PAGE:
In this patient, initial CT of the abdomen and pelvis revealed an enhancing mass in the pelvis in the region of the left seminal vesicle. An enhancing mass of any nature would be alarming. Since the mass was in the region of the seminal vesicle, neoplasm should be considered. Considering patient's medical history of splenic rupture and splenectomy, this mass could be ectopic pelvic splenosis. This was proven on the subsequent nuclear liver spleen sulfur colloid scan, and hence, the biopsy was avoided. The CT examination did not demonstrate genitourinary tract infection, urolithiasis, or renal mass. This patient's gross hematuria was probably related to his vigorous activity and may not have been caused by the splenosis. Considering patient's history of splenectomy and prior episode of hematuria, the current hematuria is a very less likely infection, urolithiasis, or neoplastic related. The nuclear scan demonstrated pelvic mass to be pelvic splenosis. No other radiological or urological investigation is needed.

The splenosis could be in the thorax, intrahepatic, intrapancreatic, abdominal, or pelvic cavity. They can cause serious diagnostic problems. The splenosis are benign and do not require surgical intervention. It is essential to distinguish splenosis from malignant neoplasm. Nuclear liver spleen sulfur colloid scan should be utilized in the right clinical settings.


  Conclusion Top


The nuclear liver spleen sulfur colloid scan is the right diagnostic for splenosis. It is essential to perform nuclear liver spleen sulfur colloid scans in patients presented with abdominal or pelvis mass/masses who have histories of splenic injury or have undergone splenectomy. This noninvasive imaging study can avoid the risks of biopsy that may cause severe potential bleeding of the ectopic spleen.

Declaration of patient consent

The authors certify that they have obtained all appropriate patient consent forms. In the form, the patient has given his consent for his images and clinical information to be reported in the journal. The patient understand that their names and initials will not be published and due efforts will be made to conceal their identity, but anonymity cannot be guaranteed.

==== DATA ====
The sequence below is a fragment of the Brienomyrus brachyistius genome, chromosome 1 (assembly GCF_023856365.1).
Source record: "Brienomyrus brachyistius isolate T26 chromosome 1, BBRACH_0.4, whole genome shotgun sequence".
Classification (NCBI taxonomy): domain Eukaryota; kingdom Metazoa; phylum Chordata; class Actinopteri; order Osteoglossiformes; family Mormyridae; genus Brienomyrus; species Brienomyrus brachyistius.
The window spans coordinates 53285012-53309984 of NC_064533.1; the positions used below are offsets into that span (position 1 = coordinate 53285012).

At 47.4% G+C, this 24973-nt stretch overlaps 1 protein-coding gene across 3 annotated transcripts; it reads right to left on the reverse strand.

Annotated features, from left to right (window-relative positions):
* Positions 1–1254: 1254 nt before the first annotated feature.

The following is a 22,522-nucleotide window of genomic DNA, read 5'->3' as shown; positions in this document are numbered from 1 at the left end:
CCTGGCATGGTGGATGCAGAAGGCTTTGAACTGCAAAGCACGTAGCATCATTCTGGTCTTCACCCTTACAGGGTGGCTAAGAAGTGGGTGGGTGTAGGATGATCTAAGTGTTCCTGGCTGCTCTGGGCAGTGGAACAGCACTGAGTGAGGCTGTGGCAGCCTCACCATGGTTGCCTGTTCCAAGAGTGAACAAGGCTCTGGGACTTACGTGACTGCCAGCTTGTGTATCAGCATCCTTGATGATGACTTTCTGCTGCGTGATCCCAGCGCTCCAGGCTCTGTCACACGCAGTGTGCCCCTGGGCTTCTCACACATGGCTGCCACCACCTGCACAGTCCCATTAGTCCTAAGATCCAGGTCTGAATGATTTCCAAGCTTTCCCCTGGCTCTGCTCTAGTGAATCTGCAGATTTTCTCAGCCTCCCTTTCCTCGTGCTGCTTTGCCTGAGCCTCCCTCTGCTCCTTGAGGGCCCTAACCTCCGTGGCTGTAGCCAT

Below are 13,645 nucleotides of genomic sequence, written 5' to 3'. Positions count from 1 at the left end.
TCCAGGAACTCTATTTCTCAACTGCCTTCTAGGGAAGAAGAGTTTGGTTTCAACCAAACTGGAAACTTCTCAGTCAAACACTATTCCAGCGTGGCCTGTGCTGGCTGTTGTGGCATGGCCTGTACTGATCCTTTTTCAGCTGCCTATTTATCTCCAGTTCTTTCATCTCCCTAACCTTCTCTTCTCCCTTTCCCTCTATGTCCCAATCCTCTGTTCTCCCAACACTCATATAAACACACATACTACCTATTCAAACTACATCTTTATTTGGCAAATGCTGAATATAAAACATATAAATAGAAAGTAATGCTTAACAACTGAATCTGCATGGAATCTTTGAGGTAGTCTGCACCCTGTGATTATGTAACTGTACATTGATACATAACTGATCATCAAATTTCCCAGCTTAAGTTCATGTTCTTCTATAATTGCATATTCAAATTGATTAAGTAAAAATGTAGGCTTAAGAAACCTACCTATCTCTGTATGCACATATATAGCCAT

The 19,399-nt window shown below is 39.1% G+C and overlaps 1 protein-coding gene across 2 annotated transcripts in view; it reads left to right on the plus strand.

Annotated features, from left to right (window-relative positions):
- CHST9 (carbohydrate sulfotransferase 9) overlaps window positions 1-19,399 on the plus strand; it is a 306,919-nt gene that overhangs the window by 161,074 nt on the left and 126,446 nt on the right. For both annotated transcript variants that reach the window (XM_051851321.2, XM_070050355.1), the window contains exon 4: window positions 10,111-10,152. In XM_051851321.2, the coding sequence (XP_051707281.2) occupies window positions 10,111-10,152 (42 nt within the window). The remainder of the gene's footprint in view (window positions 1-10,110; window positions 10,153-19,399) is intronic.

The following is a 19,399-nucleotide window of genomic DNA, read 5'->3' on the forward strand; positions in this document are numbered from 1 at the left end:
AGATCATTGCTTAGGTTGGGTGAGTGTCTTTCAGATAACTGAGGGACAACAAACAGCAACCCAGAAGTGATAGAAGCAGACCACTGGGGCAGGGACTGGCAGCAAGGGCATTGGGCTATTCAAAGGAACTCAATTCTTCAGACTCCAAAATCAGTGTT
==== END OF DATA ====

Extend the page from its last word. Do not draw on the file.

Financial support and sponsorship

Nil.

Conflicts of interest

There are no conflicts of interest.



 
  References Top

1.
Fremont RD, Rice TW. Splenosis: A review. South Med J 2007;100:589-93.  Back to cited text no. 1
    
2.
Hicks D, Li CY. Management of macroscopic haematuria in the emergency department. Emerg Med J 2007;24:385-90.  Back to cited text no. 2
    
3.
Liu Y, Ji B, Wang G, Wang Y. Abdominal multiple splenosis mimicking liver and colon tumors: A case report and review of the literature. Int J Med Sci 2012;9:174-7.  Back to cited text no. 3
    
4.
Ksiądzyna D. A case report of abdominal splenosis – A practical mini-review for a gastroenterologist. J Gastrointestin Liver Dis 2011;20:321-4.  Back to cited text no. 4
    
5.
Ferraz R, Miranda J, Vieira MM, Carlos Mota J. Thoracic splenosis. Rev Port Cir Cardiotorac Vasc 2010;17:153-5.  Back to cited text no. 5
    
6.
Short NJ, Hayes TG, Bhargava P. Intra-abdominal splenosis mimicking metastatic cancer. Am J Med Sci 2011;341:246-9.  Back to cited text no. 6
    


    Figures

  [Figure 1], [Figure 2], [Figure 3], [Figure 4]



 

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Abstract
Introduction
Case Report
Discussion